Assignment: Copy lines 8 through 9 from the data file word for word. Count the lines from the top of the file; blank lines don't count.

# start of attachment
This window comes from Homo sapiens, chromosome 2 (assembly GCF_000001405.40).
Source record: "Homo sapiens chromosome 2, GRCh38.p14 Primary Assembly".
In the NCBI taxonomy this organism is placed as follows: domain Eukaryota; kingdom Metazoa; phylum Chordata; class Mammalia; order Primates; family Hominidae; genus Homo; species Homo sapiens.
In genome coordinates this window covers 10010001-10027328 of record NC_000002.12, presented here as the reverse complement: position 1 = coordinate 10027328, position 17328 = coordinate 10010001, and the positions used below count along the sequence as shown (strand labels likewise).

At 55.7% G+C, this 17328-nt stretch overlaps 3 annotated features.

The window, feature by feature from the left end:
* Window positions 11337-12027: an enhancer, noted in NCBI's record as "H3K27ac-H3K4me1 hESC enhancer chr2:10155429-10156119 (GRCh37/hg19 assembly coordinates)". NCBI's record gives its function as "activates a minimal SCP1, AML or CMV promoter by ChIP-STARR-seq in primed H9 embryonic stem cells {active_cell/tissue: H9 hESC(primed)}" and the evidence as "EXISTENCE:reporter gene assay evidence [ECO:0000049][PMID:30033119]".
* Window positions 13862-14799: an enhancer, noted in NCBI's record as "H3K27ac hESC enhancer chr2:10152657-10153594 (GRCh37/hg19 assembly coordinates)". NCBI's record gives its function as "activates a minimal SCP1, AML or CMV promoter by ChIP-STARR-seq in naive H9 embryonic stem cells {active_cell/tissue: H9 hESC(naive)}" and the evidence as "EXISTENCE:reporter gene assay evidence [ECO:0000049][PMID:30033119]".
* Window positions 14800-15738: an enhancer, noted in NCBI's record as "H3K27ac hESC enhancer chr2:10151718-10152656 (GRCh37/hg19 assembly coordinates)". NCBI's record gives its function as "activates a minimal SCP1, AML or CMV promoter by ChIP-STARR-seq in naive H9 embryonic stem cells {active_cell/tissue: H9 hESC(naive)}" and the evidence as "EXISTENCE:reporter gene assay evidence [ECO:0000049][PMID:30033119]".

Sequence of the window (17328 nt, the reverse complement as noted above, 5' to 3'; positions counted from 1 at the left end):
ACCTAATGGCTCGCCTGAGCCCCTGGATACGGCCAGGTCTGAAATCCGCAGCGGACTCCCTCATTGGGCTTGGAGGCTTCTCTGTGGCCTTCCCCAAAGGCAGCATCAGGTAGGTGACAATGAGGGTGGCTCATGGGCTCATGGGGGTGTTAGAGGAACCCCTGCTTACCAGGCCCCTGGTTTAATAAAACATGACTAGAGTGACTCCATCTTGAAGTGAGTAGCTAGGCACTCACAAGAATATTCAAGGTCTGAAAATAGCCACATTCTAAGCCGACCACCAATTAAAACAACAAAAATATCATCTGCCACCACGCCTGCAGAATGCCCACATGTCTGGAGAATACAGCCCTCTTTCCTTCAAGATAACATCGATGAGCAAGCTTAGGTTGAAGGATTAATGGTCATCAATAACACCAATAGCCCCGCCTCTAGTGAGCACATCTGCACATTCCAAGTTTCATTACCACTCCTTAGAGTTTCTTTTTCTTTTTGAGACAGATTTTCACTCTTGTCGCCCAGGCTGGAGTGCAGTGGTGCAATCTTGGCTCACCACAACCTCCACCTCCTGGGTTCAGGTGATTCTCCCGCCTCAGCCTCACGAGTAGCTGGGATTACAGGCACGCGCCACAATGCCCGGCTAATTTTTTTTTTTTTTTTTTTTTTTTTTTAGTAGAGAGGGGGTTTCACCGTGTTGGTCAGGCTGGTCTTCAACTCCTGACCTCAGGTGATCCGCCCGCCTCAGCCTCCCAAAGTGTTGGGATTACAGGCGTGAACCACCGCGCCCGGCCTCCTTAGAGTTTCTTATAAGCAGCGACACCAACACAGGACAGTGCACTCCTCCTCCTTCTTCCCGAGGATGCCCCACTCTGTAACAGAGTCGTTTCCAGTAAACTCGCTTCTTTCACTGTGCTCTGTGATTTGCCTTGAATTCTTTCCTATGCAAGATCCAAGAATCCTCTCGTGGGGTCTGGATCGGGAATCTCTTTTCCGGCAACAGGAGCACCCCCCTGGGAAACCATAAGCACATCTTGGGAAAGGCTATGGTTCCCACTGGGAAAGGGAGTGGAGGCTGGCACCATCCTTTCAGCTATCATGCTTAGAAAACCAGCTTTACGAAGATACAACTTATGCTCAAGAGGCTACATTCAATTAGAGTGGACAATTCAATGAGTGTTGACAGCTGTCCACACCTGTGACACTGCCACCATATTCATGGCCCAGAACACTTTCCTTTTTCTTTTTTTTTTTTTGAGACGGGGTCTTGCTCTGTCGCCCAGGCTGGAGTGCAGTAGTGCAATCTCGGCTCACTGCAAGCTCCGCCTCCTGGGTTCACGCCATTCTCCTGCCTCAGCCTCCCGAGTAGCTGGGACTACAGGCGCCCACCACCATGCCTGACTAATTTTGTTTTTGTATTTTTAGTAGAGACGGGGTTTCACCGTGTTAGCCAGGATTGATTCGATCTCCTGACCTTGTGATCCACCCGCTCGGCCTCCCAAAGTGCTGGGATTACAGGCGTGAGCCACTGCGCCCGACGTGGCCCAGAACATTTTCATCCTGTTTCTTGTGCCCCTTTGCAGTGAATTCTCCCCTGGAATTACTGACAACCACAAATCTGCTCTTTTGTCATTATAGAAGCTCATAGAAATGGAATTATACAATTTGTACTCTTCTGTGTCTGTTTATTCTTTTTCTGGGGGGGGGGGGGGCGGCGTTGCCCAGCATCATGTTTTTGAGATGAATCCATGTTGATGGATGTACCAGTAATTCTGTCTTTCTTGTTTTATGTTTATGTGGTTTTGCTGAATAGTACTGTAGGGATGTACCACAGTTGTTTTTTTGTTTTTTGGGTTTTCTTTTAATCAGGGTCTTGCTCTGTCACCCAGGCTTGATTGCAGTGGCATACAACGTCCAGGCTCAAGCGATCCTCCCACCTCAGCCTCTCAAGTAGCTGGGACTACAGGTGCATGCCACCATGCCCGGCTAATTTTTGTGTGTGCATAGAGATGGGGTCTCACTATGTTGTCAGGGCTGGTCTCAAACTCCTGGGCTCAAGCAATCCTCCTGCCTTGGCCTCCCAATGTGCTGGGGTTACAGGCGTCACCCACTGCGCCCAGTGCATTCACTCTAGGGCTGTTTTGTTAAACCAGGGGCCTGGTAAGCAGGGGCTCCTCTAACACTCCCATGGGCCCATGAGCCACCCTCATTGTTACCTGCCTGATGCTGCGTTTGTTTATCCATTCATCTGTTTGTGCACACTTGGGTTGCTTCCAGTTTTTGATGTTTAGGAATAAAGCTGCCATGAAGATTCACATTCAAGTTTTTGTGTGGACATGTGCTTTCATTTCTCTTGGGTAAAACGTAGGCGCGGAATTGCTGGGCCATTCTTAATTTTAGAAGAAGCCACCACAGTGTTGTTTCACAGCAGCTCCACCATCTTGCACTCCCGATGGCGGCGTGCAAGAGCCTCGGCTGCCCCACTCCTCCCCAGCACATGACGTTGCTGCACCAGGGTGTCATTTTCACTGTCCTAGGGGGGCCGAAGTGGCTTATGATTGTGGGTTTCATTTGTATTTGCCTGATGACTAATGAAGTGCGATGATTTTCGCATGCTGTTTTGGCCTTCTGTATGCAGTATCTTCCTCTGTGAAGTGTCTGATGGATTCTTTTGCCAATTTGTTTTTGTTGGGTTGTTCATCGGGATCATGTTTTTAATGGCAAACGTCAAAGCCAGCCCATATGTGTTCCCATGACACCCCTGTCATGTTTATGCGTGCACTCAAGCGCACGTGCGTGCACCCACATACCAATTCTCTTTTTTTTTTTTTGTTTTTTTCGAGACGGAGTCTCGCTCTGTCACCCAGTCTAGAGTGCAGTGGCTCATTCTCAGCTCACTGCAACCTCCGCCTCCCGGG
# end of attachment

* Window positions 13862-14799: an enhancer, noted in NCBI's record as "H3K27ac hESC enhancer chr2:10152657-10153594 (GRCh37/hg19 assembly coordinates)". NCBI's record gives its function as "activates a minimal SCP1, AML or CMV promoter by ChIP-STARR-seq in naive H9 embryonic stem cells {active_cell/tissue: H9 hESC(naive)}" and the evidence as "EXISTENCE:reporter gene assay evidence [ECO:0000049][PMID:30033119]".
* Window positions 14800-15738: an enhancer, noted in NCBI's record as "H3K27ac hESC enhancer chr2:10151718-10152656 (GRCh37/hg19 assembly coordinates)". NCBI's record gives its function as "activates a minimal SCP1, AML or CMV promoter by ChIP-STARR-seq in naive H9 embryonic stem cells {active_cell/tissue: H9 hESC(naive)}" and the evidence as "EXISTENCE:reporter gene assay evidence [ECO:0000049][PMID:30033119]".